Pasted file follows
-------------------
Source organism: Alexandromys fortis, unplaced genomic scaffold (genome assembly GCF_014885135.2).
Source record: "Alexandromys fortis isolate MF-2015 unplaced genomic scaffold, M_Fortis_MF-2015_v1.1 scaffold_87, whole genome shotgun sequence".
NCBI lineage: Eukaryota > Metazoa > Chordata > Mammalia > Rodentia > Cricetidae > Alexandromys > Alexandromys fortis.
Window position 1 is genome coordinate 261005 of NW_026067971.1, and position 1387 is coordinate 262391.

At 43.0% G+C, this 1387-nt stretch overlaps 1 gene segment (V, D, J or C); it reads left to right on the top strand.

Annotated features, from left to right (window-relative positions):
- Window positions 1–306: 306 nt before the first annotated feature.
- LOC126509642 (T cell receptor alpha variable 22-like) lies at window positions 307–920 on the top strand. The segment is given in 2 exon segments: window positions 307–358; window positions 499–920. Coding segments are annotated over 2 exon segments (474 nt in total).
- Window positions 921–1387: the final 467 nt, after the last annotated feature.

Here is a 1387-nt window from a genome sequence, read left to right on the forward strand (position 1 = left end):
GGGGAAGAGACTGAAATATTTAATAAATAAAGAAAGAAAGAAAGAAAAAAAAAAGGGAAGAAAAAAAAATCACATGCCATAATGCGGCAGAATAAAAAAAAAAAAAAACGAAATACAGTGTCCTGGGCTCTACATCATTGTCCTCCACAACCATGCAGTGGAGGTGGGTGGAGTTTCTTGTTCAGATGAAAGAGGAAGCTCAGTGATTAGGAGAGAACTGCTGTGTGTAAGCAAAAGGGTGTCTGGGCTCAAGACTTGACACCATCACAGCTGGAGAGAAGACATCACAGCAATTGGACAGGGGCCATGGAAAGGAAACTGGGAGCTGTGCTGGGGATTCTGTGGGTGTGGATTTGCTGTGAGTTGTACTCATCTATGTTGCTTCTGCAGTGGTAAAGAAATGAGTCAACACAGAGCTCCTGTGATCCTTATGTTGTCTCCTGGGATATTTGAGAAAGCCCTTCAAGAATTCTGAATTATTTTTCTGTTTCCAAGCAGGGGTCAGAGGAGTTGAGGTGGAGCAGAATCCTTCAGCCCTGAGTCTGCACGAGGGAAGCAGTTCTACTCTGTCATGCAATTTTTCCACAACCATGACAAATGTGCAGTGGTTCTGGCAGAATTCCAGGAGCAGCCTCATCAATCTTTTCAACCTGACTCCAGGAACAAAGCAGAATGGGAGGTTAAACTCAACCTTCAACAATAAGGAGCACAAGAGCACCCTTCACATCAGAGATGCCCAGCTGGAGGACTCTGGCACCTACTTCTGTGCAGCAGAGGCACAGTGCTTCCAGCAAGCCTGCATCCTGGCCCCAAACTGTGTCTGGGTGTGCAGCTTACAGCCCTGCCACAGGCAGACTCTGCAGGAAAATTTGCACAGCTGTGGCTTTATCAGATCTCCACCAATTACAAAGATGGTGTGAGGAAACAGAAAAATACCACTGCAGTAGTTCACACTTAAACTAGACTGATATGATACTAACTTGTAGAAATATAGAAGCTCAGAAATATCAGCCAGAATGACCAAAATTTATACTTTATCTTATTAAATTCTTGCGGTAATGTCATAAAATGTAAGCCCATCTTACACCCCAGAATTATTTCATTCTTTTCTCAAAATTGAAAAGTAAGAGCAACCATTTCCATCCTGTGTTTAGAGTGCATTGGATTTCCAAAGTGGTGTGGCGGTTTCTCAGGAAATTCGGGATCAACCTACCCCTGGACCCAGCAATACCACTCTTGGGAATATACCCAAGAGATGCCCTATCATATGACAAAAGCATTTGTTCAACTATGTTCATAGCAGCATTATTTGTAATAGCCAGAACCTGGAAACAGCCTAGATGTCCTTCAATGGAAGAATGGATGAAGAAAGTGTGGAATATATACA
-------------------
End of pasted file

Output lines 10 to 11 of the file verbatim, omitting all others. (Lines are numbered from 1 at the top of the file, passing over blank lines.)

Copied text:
Here is a 1387-nt window from a genome sequence, read left to right on the forward strand (position 1 = left end):
GGGGAAGAGACTGAAATATTTAATAAATAAAGAAAGAAAGAAAGAAAAAAAAAAGGGAAGAAAAAAAAATCACATGCCATAATGCGGCAGAATAAAAAAAAAAAAAAACGAAATACAGTGTCCTGGGCTCTACATCATTGTCCTCCACAACCATGCAGTGGAGGTGGGTGGAGTTTCTTGTTCAGATGAAAGAGGAAGCTCAGTGATTAGGAGAGAACTGCTGTGTGTAAGCAAAAGGGTGTCTGGGCTCAAGACTTGACACCATCACAGCTGGAGAGAAGACATCACAGCAATTGGACAGGGGCCATGGAAAGGAAACTGGGAGCTGTGCTGGGGATTCTGTGGGTGTGGATTTGCTGTGAGTTGTACTCATCTATGTTGCTTCTGCAGTGGTAAAGAAATGAGTCAACACAGAGCTCCTGTGATCCTTATGTTGTCTCCTGGGATATTTGAGAAAGCCCTTCAAGAATTCTGAATTATTTTTCTGTTTCCAAGCAGGGGTCAGAGGAGTTGAGGTGGAGCAGAATCCTTCAGCCCTGAGTCTGCACGAGGGAAGCAGTTCTACTCTGTCATGCAATTTTTCCACAACCATGACAAATGTGCAGTGGTTCTGGCAGAATTCCAGGAGCAGCCTCATCAATCTTTTCAACCTGACTCCAGGAACAAAGCAGAATGGGAGGTTAAACTCAACCTTCAACAATAAGGAGCACAAGAGCACCCTTCACATCAGAGATGCCCAGCTGGAGGACTCTGGCACCTACTTCTGTGCAGCAGAGGCACAGTGCTTCCAGCAAGCCTGCATCCTGGCCCCAAACTGTGTCTGGGTGTGCAGCTTACAGCCCTGCCACAGGCAGACTCTGCAGGAAAATTTGCACAGCTGTGGCTTTATCAGATCTCCACCAATTACAAAGATGGTGTGAGGAAACAGAAAAATACCACTGCAGTAGTTCACACTTAAACTAGACTGATATGATACTAACTTGTAGAAATATAGAAGCTCAGAAATATCAGCCAGAATGACCAAAATTTATACTTTATCTTATTAAATTCTTGCGGTAATGTCATAAAATGTAAGCCCATCTTACACCCCAGAATTATTTCATTCTTTTCTCAAAATTGAAAAGTAAGAGCAACCATTTCCATCCTGTGTTTAGAGTGCATTGGATTTCCAAAGTGGTGTGGCGGTTTCTCAGGAAATTCGGGATCAACCTACCCCTGGACCCAGCAATACCACTCTTGGGAATATACCCAAGAGATGCCCTATCATATGACAAAAGCATTTGTTCAACTATGTTCATAGCAGCATTATTTGTAATAGCCAGAACCTGGAAACAGCCTAGATGTCCTTCAATGGAAGAATGGATGAAGAAAGTGTGGAATATATACA